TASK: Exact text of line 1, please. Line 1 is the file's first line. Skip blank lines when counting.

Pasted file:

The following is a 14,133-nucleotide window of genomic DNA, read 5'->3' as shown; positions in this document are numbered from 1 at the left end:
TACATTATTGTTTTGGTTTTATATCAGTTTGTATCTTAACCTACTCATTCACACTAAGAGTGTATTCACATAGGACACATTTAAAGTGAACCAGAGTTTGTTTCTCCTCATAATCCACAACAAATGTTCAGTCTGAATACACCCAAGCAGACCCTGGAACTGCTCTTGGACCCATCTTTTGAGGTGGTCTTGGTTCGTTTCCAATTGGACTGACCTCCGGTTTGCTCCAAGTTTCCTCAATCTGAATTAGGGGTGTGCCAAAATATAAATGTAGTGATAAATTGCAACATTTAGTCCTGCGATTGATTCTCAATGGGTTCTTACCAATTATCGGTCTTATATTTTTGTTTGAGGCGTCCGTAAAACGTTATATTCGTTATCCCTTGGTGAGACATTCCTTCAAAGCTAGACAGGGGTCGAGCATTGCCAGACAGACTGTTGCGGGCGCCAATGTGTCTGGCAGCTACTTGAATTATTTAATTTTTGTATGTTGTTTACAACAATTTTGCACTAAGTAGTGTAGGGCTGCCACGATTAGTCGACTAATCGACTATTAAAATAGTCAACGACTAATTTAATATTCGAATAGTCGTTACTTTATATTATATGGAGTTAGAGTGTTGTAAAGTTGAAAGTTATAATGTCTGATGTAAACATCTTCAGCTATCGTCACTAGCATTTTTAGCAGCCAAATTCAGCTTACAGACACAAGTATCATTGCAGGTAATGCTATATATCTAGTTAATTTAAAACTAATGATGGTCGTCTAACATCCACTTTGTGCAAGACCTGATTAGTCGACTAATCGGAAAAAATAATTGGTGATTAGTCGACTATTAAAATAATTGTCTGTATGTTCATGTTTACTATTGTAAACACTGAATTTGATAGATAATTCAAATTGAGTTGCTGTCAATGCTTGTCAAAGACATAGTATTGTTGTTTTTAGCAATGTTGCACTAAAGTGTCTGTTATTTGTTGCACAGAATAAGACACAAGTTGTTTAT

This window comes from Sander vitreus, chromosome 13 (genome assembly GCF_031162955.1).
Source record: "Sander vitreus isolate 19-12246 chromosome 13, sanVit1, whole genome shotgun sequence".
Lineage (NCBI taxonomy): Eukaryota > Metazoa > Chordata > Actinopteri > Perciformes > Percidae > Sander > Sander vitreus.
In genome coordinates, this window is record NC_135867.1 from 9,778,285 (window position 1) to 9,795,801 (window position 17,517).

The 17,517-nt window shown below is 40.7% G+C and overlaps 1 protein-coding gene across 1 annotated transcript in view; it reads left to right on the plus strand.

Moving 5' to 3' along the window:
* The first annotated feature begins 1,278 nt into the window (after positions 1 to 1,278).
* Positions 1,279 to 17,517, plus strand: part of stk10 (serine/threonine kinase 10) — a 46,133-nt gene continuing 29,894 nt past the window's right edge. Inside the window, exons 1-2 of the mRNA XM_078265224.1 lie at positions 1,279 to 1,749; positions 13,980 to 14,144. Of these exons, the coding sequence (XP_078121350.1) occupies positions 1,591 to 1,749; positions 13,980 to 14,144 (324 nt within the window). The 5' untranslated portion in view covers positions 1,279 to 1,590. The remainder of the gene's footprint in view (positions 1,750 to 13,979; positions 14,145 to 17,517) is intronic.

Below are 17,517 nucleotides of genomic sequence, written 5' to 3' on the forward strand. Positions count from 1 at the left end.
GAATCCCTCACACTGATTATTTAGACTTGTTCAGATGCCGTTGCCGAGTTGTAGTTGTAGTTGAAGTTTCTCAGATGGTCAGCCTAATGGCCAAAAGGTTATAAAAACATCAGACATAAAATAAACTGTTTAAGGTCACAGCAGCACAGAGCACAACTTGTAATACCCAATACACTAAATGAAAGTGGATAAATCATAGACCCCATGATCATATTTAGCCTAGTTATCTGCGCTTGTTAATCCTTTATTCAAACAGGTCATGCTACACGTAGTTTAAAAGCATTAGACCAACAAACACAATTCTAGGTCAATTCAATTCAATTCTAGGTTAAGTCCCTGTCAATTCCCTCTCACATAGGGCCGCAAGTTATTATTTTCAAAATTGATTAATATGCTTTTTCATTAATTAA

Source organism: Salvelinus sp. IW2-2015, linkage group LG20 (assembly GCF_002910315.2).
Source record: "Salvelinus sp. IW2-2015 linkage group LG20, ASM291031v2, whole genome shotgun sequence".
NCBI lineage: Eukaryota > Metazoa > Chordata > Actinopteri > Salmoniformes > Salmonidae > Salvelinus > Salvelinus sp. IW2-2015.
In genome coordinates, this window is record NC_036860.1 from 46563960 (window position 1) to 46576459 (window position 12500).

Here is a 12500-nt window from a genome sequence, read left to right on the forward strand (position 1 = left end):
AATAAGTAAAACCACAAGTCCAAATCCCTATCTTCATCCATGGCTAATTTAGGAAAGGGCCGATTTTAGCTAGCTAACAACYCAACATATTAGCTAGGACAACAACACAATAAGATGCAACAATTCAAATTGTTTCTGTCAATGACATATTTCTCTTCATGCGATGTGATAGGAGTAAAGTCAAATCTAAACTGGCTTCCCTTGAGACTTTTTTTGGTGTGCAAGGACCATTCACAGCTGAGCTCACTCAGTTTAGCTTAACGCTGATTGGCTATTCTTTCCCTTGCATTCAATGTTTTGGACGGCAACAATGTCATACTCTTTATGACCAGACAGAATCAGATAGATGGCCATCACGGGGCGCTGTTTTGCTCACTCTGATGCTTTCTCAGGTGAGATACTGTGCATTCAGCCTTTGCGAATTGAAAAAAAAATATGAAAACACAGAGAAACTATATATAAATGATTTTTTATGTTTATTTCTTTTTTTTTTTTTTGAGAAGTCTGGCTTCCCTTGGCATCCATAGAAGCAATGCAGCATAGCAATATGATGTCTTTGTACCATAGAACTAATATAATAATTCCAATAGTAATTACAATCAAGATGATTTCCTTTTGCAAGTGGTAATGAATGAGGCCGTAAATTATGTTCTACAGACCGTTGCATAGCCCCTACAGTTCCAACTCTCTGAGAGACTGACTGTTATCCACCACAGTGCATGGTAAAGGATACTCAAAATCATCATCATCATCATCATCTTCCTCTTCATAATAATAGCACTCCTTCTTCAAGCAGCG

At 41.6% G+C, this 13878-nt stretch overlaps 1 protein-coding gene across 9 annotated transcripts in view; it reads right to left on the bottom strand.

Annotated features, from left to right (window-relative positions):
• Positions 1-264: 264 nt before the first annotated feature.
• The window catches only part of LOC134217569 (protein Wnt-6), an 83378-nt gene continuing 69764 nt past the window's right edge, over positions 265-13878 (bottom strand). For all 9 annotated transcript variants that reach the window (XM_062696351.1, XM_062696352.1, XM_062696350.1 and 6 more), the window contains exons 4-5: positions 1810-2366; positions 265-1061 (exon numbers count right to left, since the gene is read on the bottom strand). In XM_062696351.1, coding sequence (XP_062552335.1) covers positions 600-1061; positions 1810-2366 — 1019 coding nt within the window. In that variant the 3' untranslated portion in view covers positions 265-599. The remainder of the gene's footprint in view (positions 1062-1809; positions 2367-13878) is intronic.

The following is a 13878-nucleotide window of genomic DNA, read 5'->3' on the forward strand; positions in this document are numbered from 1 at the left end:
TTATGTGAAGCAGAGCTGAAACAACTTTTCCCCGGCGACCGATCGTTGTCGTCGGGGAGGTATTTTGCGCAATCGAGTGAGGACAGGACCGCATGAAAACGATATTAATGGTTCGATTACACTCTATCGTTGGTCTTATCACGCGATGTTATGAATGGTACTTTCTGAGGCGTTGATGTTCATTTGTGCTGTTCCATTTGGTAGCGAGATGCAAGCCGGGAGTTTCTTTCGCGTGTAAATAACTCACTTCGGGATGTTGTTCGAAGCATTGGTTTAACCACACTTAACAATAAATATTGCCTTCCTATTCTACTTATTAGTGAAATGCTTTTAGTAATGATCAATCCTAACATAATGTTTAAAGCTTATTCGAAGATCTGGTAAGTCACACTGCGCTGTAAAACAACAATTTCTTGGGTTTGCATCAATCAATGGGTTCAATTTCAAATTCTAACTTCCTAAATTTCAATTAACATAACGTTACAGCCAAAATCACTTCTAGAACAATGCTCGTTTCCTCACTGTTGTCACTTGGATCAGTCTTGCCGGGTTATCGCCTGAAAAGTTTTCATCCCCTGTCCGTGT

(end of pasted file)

The following is a 14,133-nucleotide window of genomic DNA, read 5'->3' as shown; positions in this document are numbered from 1 at the left end: